“While the reductions proposed by California are step in the right direction, it is imperative to implement meaningful, permanent solutions to reduce water demands to help stabilize the Colorado River system and Lake Mead,” the Southern Nevada Water Authority, Nevada’s lead agency on Colorado River issues, said in a statement.
The river’s major players broadly recognize that such deals will be needed in the near-term, as longer term solutions like upgrading irrigation infrastructure and removing grass from desert cities, are implemented — though how money should be spent on those short-term efforts is a major point of controversy.
The California water agencies said their offer is dependent on federal funding to compensate users — and additional federal funding to deal with the environmental crisis at the Salton Sea. That water body is fed by irrigation runoff from the Imperial Irrigation District; as that runoff is reduced for the purposes of conservation, the sea will further shrink, exposing toxic dust that threatens air quality for nearby communities.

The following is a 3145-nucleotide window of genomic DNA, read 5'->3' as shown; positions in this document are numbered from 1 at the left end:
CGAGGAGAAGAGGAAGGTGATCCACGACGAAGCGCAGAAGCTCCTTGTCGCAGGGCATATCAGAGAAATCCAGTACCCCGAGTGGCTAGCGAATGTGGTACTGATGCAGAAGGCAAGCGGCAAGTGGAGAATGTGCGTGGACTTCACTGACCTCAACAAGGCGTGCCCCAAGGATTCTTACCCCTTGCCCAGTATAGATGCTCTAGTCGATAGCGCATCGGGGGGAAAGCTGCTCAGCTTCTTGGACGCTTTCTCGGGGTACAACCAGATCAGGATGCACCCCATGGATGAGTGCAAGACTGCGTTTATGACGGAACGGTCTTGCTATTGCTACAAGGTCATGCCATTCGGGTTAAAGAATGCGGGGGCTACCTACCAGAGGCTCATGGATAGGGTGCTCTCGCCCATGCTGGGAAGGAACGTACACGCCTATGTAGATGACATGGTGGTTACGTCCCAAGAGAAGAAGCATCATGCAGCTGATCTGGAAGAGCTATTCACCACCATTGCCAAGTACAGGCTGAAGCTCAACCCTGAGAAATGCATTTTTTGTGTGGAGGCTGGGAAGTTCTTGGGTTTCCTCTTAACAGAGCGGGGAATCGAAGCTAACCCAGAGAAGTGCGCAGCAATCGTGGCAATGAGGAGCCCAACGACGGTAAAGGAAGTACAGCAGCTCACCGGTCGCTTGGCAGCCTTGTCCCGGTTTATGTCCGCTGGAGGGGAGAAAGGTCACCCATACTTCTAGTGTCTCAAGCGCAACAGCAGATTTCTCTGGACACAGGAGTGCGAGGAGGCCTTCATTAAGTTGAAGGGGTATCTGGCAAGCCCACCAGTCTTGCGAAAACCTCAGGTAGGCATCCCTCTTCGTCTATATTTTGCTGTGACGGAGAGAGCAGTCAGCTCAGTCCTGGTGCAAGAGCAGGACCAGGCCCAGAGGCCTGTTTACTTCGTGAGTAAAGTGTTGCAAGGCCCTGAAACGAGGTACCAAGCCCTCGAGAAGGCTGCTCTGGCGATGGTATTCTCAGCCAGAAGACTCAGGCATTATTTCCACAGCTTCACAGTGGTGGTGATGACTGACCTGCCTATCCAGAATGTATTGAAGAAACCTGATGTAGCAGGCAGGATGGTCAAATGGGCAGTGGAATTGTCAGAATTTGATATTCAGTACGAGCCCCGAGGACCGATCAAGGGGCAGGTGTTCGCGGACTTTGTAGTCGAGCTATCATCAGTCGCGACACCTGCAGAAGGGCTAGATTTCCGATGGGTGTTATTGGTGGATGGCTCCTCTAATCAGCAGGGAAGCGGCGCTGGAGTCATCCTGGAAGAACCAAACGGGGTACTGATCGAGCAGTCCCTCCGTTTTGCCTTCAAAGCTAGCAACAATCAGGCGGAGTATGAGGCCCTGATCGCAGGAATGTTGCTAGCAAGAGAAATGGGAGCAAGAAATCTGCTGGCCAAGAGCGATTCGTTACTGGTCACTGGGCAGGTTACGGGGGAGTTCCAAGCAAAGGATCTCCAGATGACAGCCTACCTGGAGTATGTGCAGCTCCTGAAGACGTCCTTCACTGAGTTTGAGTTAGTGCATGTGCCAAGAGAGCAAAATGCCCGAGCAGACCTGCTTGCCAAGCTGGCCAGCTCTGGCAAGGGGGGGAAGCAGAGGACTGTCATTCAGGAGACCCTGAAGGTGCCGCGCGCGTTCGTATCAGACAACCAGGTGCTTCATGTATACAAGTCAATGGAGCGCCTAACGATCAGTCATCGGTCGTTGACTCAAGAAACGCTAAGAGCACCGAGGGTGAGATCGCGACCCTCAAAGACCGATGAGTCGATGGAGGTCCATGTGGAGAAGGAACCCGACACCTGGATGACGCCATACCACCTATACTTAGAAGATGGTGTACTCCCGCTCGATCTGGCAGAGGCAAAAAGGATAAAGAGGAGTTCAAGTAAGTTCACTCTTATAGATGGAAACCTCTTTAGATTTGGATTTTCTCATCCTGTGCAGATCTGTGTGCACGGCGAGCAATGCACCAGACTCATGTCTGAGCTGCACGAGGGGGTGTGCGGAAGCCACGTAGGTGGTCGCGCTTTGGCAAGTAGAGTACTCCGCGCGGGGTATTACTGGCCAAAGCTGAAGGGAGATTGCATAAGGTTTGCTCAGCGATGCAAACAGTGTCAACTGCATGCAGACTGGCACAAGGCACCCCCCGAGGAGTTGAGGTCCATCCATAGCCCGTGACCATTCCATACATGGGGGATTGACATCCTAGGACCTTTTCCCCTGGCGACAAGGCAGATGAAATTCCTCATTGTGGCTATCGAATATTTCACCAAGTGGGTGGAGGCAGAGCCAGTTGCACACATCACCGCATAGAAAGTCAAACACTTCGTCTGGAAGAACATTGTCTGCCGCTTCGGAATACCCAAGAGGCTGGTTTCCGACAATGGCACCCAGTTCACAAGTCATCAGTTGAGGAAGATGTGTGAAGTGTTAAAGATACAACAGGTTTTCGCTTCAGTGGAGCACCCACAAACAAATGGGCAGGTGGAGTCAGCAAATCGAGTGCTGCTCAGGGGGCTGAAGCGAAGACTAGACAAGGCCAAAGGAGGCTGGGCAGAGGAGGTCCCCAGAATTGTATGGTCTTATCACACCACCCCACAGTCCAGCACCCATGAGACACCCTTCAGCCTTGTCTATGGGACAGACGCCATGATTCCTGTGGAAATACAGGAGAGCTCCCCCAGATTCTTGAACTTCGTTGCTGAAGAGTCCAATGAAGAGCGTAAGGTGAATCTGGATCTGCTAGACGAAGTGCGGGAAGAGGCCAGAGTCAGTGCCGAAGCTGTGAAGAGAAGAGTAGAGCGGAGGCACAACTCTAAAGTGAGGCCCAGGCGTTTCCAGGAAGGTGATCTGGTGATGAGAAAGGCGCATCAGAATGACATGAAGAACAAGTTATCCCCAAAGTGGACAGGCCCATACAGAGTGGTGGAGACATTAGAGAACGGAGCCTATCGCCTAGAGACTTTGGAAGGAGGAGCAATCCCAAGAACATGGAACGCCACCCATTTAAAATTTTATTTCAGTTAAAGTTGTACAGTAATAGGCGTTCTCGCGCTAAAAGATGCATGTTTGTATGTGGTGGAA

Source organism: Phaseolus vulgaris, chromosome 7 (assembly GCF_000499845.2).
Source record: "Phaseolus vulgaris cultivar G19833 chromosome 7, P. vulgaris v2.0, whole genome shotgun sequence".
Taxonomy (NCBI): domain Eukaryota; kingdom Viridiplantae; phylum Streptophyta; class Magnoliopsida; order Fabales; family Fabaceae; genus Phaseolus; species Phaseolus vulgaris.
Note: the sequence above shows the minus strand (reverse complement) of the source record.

But, California doesn’t name a price in the letter. A spokesman for Imperial, a signatory of the letter and the largest single user of Colorado River water, said the district has discussed funding with federal officials, but did not name a figure.